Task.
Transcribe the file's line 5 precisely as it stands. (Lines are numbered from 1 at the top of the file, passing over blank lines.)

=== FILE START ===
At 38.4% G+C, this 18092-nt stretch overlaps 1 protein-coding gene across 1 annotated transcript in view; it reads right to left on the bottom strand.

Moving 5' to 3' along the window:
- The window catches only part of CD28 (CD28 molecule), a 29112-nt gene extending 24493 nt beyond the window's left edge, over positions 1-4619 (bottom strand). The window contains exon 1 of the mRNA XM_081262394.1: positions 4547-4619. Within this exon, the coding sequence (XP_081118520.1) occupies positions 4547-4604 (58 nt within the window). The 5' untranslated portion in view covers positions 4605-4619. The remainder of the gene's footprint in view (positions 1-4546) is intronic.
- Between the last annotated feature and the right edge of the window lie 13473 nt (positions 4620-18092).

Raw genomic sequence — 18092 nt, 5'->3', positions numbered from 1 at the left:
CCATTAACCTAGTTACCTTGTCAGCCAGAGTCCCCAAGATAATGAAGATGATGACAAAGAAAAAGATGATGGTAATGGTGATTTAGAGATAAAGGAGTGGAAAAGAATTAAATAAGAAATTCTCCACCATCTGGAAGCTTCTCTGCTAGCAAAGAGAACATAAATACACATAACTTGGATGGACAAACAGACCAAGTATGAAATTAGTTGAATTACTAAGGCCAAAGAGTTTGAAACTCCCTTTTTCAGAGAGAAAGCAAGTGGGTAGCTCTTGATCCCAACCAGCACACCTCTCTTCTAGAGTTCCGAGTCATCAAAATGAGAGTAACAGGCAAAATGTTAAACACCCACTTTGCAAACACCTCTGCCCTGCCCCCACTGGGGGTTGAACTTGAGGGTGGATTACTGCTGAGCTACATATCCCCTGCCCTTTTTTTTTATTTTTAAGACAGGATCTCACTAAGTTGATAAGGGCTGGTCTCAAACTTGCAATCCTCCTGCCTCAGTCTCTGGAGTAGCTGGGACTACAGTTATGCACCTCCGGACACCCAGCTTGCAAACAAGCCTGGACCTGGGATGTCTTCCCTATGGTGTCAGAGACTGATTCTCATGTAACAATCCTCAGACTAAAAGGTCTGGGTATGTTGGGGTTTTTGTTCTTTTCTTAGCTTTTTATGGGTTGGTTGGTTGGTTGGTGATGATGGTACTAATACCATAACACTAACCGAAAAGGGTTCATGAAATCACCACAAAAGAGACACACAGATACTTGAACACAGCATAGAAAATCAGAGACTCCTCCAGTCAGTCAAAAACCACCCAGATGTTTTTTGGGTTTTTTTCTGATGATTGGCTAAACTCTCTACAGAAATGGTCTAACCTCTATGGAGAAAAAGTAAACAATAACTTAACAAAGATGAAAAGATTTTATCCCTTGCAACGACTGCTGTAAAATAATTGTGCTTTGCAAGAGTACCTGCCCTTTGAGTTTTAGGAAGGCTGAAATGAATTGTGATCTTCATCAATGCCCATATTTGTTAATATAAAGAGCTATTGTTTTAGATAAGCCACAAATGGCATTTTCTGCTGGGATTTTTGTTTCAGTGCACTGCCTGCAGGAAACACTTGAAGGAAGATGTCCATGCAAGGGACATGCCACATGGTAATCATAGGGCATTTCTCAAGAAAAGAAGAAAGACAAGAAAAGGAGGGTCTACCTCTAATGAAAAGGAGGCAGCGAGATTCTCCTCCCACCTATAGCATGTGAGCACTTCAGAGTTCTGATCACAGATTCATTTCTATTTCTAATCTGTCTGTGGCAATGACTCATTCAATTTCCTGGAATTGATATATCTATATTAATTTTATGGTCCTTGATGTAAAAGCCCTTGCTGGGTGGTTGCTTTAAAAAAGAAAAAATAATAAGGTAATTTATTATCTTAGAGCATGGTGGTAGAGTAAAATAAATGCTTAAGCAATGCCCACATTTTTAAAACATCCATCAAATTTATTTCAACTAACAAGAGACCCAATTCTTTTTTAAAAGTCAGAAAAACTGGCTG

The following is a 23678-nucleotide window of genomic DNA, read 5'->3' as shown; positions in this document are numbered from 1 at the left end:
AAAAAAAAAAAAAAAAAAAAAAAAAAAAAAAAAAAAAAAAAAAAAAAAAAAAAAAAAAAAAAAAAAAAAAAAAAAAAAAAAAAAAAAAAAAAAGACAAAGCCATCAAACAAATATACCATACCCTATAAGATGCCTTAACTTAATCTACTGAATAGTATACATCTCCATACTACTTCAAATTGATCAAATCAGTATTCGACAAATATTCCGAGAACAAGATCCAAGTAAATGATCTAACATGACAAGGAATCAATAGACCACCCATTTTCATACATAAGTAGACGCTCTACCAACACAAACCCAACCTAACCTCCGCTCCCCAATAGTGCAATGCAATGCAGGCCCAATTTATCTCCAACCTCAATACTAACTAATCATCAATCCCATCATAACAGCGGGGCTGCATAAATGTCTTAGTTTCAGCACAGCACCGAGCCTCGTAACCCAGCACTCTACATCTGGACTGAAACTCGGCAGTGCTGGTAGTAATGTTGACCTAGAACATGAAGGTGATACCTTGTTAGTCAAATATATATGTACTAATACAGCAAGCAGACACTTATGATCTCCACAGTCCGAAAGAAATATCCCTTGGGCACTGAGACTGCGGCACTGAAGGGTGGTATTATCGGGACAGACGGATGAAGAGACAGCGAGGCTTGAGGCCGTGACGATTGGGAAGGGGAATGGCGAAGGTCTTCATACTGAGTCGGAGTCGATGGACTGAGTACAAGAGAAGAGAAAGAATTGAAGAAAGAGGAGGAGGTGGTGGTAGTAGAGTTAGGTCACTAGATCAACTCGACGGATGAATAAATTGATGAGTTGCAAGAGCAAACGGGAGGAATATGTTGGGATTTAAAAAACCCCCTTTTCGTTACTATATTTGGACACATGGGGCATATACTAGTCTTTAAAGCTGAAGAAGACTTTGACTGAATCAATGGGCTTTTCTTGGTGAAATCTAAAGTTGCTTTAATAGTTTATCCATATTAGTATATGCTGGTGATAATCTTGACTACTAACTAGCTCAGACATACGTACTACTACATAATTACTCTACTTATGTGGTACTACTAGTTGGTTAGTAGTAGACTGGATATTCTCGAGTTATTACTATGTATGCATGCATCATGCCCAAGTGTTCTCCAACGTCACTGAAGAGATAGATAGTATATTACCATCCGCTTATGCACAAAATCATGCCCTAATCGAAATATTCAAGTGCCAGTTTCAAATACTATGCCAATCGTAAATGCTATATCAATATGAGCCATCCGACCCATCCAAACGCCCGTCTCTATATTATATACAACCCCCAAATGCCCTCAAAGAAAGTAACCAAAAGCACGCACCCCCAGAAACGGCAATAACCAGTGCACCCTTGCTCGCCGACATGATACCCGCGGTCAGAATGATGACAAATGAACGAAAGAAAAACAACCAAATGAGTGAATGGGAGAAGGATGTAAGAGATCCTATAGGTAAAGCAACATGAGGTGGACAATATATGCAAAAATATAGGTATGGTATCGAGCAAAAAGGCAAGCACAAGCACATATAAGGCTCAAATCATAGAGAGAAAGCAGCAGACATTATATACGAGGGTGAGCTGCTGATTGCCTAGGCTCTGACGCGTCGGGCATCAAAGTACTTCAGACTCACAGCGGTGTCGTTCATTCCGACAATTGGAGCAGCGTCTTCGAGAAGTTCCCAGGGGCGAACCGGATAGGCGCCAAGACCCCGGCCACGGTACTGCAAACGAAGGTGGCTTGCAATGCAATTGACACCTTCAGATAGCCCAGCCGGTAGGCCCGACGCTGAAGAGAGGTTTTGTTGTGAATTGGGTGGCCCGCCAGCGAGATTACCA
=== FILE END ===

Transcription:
Raw genomic sequence — 18092 nt, 5'->3', positions numbered from 1 at the left: